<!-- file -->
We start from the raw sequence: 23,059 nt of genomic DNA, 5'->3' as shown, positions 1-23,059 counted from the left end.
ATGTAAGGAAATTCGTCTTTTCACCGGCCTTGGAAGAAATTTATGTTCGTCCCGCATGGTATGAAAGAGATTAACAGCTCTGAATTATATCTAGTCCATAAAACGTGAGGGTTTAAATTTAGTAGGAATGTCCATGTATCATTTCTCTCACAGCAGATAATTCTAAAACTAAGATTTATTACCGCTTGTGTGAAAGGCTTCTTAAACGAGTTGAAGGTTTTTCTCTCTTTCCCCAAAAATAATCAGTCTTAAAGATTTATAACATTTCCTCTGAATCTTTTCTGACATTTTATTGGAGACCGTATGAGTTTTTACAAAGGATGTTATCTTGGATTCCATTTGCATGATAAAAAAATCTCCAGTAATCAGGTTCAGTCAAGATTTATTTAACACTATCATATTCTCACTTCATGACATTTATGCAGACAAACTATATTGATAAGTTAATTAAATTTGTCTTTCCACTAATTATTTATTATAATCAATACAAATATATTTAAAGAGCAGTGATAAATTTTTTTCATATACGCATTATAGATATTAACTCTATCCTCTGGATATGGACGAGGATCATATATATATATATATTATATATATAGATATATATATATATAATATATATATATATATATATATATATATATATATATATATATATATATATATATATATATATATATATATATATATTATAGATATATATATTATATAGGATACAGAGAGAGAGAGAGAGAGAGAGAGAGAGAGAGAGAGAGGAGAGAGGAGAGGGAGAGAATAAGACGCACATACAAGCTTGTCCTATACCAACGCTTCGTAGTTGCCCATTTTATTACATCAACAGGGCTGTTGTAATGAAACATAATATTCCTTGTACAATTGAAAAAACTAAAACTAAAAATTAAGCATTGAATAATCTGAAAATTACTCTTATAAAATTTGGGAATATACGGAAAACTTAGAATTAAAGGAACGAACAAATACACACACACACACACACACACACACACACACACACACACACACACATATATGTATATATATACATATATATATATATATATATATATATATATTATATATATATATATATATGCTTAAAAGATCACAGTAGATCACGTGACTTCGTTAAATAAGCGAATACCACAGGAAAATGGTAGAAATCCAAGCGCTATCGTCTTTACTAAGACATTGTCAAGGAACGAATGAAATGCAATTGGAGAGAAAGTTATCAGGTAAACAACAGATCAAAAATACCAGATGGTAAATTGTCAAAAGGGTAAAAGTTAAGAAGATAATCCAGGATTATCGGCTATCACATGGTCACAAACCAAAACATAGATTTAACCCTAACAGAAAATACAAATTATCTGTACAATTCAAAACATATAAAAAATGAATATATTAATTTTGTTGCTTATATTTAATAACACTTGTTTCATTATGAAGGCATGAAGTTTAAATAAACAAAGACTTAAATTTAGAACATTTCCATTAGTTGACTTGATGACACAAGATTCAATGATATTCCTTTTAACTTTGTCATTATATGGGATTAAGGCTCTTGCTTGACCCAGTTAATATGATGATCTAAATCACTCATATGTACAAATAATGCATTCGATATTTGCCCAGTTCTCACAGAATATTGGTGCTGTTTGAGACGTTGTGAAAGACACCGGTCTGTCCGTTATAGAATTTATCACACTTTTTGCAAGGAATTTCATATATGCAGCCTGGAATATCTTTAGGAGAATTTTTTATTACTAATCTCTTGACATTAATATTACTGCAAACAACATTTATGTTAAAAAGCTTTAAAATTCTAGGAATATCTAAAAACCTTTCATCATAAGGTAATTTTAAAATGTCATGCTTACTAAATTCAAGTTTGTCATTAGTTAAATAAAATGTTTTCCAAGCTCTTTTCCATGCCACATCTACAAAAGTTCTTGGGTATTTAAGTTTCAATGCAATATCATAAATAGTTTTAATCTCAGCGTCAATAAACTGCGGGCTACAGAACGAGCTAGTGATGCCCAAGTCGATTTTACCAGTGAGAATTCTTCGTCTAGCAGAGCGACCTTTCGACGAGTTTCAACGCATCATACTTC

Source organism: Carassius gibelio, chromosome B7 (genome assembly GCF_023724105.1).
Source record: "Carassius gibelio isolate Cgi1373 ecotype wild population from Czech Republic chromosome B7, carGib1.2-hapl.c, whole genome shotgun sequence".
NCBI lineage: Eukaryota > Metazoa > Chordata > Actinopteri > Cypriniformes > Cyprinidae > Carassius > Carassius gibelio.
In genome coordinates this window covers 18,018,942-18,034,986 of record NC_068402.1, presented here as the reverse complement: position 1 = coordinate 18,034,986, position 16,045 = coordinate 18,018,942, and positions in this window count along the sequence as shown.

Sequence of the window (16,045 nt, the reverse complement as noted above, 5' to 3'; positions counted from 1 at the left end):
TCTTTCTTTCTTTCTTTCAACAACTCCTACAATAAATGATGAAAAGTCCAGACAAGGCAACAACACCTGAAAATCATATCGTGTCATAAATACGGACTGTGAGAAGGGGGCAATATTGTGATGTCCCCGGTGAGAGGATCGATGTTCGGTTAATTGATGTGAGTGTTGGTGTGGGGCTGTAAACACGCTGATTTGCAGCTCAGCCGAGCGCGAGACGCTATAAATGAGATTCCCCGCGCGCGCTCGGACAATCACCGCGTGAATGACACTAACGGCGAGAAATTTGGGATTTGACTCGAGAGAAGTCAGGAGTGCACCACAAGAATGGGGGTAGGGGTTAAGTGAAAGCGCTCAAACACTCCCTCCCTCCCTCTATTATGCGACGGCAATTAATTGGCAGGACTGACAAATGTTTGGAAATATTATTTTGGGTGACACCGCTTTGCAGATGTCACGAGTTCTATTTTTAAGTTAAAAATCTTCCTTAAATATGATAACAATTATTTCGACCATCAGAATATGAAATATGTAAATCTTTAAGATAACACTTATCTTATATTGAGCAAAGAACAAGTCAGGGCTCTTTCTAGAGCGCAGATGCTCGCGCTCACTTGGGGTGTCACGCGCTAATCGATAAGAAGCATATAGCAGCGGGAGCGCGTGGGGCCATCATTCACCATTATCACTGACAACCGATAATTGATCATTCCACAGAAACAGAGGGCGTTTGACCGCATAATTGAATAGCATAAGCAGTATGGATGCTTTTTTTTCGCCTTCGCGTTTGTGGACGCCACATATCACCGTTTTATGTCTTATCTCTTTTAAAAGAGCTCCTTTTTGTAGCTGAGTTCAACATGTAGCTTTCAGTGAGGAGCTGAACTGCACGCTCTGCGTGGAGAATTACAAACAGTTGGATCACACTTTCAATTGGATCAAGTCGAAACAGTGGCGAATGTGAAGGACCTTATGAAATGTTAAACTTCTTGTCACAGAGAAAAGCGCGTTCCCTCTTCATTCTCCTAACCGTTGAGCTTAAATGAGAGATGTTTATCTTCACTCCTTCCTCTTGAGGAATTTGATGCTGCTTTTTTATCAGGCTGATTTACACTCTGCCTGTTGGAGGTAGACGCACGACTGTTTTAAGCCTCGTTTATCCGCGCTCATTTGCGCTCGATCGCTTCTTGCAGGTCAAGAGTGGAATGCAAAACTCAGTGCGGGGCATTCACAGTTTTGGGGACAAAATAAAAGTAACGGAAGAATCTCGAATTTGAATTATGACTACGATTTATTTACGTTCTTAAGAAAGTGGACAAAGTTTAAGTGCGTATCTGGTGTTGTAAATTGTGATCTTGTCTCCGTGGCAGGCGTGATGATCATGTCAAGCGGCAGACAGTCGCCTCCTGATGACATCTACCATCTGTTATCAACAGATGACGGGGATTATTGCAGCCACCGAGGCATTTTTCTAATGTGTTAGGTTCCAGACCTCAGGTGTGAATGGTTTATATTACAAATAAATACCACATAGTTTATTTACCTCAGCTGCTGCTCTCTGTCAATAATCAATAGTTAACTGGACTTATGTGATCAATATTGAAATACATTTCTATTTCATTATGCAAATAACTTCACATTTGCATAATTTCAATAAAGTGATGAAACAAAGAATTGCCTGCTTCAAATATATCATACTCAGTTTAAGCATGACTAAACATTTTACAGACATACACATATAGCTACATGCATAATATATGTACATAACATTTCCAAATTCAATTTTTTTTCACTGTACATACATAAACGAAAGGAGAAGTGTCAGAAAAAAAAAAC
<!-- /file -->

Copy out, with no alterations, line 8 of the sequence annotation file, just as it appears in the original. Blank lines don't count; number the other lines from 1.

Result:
TCTTTCTTTCTTTCTTTCAACAACTCCTACAATAAATGATGAAAAGTCCAGACAAGGCAACAACACCTGAAAATCATATCGTGTCATAAATACGGACTGTGAGAAGGGGGCAATATTGTGATGTCCCCGGTGAGAGGATCGATGTTCGGTTAATTGATGTGAGTGTTGGTGTGGGGCTGTAAACACGCTGATTTGCAGCTCAGCCGAGCGCGAGACGCTATAAATGAGATTCCCCGCGCGCGCTCGGACAATCACCGCGTGAATGACACTAACGGCGAGAAATTTGGGATTTGACTCGAGAGAAGTCAGGAGTGCACCACAAGAATGGGGGTAGGGGTTAAGTGAAAGCGCTCAAACACTCCCTCCCTCCCTCTATTATGCGACGGCAATTAATTGGCAGGACTGACAAATGTTTGGAAATATTATTTTGGGTGACACCGCTTTGCAGATGTCACGAGTTCTATTTTTAAGTTAAAAATCTTCCTTAAATATGATAACAATTATTTCGACCATCAGAATATGAAATATGTAAATCTTTAAGATAACACTTATCTTATATTGAGCAAAGAACAAGTCAGGGCTCTTTCTAGAGCGCAGATGCTCGCGCTCACTTGGGGTGTCACGCGCTAATCGATAAGAAGCATATAGCAGCGGGAGCGCGTGGGGCCATCATTCACCATTATCACTGACAACCGATAATTGATCATTCCACAGAAACAGAGGGCGTTTGACCGCATAATTGAATAGCATAAGCAGTATGGATGCTTTTTTTTCGCCTTCGCGTTTGTGGACGCCACATATCACCGTTTTATGTCTTATCTCTTTTAAAAGAGCTCCTTTTTGTAGCTGAGTTCAACATGTAGCTTTCAGTGAGGAGCTGAACTGCACGCTCTGCGTGGAGAATTACAAACAGTTGGATCACACTTTCAATTGGATCAAGTCGAAACAGTGGCGAATGTGAAGGACCTTATGAAATGTTAAACTTCTTGTCACAGAGAAAAGCGCGTTCCCTCTTCATTCTCCTAACCGTTGAGCTTAAATGAGAGATGTTTATCTTCACTCCTTCCTCTTGAGGAATTTGATGCTGCTTTTTTATCAGGCTGATTTACACTCTGCCTGTTGGAGGTAGACGCACGACTGTTTTAAGCCTCGTTTATCCGCGCTCATTTGCGCTCGATCGCTTCTTGCAGGTCAAGAGTGGAATGCAAAACTCAGTGCGGGGCATTCACAGTTTTGGGGACAAAATAAAAGTAACGGAAGAATCTCGAATTTGAATTATGACTACGATTTATTTACGTTCTTAAGAAAGTGGACAAAGTTTAAGTGCGTATCTGGTGTTGTAAATTGTGATCTTGTCTCCGTGGCAGGCGTGATGATCATGTCAAGCGGCAGACAGTCGCCTCCTGATGACATCTACCATCTGTTATCAACAGATGACGGGGATTATTGCAGCCACCGAGGCATTTTTCTAATGTGTTAGGTTCCAGACCTCAGGTGTGAATGGTTTATATTACAAATAAATACCACATAGTTTATTTACCTCAGCTGCTGCTCTCTGTCAATAATCAATAGTTAACTGGACTTATGTGATCAATATTGAAATACATTTCTATTTCATTATGCAAATAACTTCACATTTGCATAATTTCAATAAAGTGATGAAACAAAGAATTGCCTGCTTCAAATATATCATACTCAGTTTAAGCATGACTAAACATTTTACAGACATACACATATAGCTACATGCATAATATATGTACATAACATTTCCAAATTCAATTTTTTTTCACTGTACATACATAAACGAAAGGAGAAGTGTCAGAAAAAAAAAAC